The price of natural rubber climbed to 86 cents a pound in mid-February, a rise of 35 percent in the first few weeks of 1980. Increasing in cost faster than any other raw material for tires -- including oil-based feedstocks for synthetic rubber -- the price of natural rubber soared 22 cents in just 31 trading days on the Singapore futures market.
As it did, the cost of making a radial auto tire shot up by more than a dollar.
When rubber grown in Malaysia goes up a cent, the cost of making a radial tire in the United States goes up 5 cents, according to V. Lawrence Petersen, vice-president of materials management for the Goodyear Tire & Rubber Company, which buys nearly 10 percent of the world's natural rubber.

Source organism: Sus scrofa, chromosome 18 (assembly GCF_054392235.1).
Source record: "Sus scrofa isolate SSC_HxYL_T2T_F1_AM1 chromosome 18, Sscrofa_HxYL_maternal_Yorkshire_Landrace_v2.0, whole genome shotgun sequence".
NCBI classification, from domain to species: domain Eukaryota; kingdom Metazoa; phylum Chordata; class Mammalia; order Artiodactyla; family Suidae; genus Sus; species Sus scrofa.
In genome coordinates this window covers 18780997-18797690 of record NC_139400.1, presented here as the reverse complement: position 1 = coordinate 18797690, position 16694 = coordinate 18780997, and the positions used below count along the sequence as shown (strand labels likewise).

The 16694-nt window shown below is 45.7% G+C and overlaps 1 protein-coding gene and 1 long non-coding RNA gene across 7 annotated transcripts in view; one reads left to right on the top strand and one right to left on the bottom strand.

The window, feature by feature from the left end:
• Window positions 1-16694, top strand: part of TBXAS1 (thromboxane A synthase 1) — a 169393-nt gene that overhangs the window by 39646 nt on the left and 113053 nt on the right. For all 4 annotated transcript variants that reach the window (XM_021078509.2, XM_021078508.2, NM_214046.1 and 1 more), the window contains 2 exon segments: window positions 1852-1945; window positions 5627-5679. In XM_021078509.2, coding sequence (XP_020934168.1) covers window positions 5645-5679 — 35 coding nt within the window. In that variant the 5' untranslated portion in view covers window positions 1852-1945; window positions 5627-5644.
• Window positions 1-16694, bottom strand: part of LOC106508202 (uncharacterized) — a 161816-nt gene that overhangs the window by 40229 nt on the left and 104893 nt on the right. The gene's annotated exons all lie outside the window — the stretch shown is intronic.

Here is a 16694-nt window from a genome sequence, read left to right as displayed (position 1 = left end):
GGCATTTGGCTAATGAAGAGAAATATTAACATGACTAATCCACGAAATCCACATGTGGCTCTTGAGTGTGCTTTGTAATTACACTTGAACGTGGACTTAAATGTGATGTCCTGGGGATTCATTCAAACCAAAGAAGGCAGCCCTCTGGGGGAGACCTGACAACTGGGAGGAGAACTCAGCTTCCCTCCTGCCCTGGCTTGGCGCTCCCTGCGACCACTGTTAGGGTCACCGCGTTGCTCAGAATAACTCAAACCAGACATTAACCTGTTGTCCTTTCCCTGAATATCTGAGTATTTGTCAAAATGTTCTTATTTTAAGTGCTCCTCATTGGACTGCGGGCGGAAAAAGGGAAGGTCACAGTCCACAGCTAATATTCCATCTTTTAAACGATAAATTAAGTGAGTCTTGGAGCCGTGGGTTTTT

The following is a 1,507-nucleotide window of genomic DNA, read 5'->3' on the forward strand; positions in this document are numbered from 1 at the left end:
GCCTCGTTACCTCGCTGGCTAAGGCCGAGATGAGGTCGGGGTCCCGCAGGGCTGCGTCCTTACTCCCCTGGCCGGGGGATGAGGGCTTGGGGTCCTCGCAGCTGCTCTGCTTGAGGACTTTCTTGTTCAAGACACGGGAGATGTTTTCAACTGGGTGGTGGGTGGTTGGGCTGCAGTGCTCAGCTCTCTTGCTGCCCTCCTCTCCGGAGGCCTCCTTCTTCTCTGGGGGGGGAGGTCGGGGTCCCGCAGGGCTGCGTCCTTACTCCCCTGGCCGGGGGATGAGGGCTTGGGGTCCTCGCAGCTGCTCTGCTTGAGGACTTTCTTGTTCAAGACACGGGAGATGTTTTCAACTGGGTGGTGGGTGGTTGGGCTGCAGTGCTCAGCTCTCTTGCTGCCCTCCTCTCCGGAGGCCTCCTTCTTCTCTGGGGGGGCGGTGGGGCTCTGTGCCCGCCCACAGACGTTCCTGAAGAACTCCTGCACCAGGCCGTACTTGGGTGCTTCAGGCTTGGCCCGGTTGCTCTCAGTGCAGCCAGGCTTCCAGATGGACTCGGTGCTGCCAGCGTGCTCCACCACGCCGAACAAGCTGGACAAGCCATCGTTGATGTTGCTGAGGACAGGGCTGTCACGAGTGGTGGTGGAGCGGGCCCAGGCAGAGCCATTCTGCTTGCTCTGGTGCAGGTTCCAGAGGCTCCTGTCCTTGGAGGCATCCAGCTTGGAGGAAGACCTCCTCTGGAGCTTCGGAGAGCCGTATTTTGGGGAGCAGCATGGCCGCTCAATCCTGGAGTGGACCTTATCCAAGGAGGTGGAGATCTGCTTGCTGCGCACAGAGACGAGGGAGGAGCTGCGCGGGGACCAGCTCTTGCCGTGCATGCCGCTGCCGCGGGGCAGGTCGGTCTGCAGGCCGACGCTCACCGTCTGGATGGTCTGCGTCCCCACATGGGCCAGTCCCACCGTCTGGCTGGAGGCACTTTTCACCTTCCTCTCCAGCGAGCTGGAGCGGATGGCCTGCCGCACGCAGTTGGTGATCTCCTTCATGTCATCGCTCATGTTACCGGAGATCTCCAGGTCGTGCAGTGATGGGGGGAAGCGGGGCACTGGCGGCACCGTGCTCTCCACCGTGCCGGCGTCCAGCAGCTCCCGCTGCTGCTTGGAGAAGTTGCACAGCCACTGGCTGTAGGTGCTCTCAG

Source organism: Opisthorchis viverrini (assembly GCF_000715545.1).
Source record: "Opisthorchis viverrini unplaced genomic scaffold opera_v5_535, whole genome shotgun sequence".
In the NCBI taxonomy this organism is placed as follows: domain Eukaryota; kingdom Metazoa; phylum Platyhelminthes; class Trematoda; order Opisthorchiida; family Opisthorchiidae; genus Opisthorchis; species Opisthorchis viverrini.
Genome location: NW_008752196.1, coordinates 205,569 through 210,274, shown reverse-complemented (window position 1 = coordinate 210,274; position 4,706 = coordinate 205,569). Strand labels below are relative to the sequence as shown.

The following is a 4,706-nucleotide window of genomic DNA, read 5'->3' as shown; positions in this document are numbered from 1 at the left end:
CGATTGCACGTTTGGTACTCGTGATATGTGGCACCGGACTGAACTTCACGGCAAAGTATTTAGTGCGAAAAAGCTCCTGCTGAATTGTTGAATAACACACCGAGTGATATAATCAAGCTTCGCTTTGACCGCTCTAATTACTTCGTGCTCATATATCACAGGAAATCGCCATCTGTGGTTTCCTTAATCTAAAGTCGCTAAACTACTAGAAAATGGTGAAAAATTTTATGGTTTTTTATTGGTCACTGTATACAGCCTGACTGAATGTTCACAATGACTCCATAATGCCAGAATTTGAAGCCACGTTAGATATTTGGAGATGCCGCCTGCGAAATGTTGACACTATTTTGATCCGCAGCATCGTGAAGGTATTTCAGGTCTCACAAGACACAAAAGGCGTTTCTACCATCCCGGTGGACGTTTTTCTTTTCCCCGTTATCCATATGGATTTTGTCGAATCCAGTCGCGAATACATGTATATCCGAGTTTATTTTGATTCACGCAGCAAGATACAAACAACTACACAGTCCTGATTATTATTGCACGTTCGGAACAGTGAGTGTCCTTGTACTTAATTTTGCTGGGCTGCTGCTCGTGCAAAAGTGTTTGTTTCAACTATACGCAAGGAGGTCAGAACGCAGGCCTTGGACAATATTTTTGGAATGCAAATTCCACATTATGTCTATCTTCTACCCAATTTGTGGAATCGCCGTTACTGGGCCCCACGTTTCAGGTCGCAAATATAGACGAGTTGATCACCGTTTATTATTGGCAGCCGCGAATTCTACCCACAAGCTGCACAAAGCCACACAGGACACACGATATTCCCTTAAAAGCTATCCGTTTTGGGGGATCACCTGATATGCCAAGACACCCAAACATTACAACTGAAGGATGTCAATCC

Prices are rising rapidly despite declining demand and world oversupply. As a result, tire and rubber manufacturers are scrambling to use more man-made synthetic rubber and less natural.
World consumption this year is estimated at 3.9 million metric tons.